In order to write the book about Oola, Leif is determined first to know his subject inside-out. He watches her closely from the very beginning of their — for lack of a better, more precise word — relationship. In Europe, he goes so far as to begin tallying the various ways men look at Oola, creating a point system and scale on which he places everything from casual glances to leers and beyond. She notices the fact that he’s watching how others watch her and gets frustrated by it. She, a tall blond American woman who knows, because she has always been told, that she is both beautiful and desireable, is well aware of how men look at her. Women in general are aware of this, and especially those who society has deemed particularly attractive. They have no choice by to notice, and learn to ignore, the male gaze. Leif, however, whom Newell imbues with a truly believable liberal male mindset (he apologizes for using the term “Indian summer” despite its un-PC-ness, for example) is paying attention to this phenomenon for the first time in his life in a concrete rather than abstract way.
But Leif doesn’t stop at watching those whose gazes eat up his beloved Oola. In Big Sur, he collects her orange peels, her toenail clippings, the hair caught in the shower drain. He learns to identify the names of the shades of makeup Oola wears, the fabrics her clothing is made of, the gestures she makes in each of her moods. He goes further, into a territory that is so rife with interpretive possibilities that the mind reels at trying to tally them all, but to discuss this in particular would be to ruin a big part of what the book’s climax is about, which I cannot, in good faith, bring myself to do.
In looser terms, it’s worth commenting on the themes Newell seems to be exploring in the book as a whole. One theme is love, the kind of love that can either destroy the self or the loved one, and sometimes both at the same time. It is the kind of love that is violent in its need to possess, even if the actions are not aggressive in the physical sense of harming another person — they are aggressive in the denial of personhood and selfhood to another human being instead. Another theme is male privilege, and how men, even in their deepest devotion, even enlightened, always have more power than even the most beautiful, goddess-like woman. Newell seems to be questioning that very notion of female beauty, how it can utterly destroy a person even though it gives her a kind of power and social cachet; beauty is so commodified, so absolutely beloved and worshipped in our society, that it can erase the person inside the meat suit that is her body. There is also a tricky and rather extensive and complex conversation about gender and gender performativity that is likely to emerge from many readings.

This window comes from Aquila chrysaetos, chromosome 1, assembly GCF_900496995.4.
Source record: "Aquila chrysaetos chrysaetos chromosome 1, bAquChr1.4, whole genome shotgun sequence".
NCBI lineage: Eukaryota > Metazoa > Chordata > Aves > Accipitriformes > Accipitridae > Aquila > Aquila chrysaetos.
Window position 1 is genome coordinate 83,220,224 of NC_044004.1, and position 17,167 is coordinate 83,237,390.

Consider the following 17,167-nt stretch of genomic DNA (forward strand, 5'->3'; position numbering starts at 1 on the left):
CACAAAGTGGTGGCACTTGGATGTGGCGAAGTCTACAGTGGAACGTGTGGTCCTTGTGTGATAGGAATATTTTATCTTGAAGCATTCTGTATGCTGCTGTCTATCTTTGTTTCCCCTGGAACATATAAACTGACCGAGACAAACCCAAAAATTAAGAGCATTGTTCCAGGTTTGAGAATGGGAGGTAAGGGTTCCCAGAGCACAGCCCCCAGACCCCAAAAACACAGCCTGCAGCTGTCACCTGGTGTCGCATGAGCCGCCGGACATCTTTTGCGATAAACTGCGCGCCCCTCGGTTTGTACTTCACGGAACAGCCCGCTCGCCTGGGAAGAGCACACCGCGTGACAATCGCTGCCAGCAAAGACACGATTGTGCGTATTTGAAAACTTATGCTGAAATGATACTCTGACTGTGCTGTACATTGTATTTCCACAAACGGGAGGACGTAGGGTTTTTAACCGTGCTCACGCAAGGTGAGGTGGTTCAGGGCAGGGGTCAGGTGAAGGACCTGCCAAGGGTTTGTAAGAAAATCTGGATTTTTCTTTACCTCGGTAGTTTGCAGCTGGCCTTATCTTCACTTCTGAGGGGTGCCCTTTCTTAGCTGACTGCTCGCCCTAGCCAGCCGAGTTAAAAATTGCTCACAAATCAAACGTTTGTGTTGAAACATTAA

On a slightly personal note: I started this piece by mentioning how writers are supposed to never write about writers or writers writing; Newell, in breaking this unholy rule, besides writing a brilliant book, has also written some of the most resonant writerly truisms I’ve read in a long time. One such, that is so true as to make me want to weep with gratitude that someone has written it, is that “writers have a natural terror of the afternoon… This terror is least defined in the morning, when the world is hushed and manageable, the body limp and emptied, while the night at least promises morning’s return. The afternoon, on the other hand, is an armpit. One never knows what to do with it. Is it funny or neutral or a little bit sexy? It never feels quite right.”
The afternoon is indeed an armpit, and Britanny Newell’s prose is full of such witty moments that will make even the most skeptical reader yearn to love Leif — and, as mentioned, love can be very, very dangerous in Oola.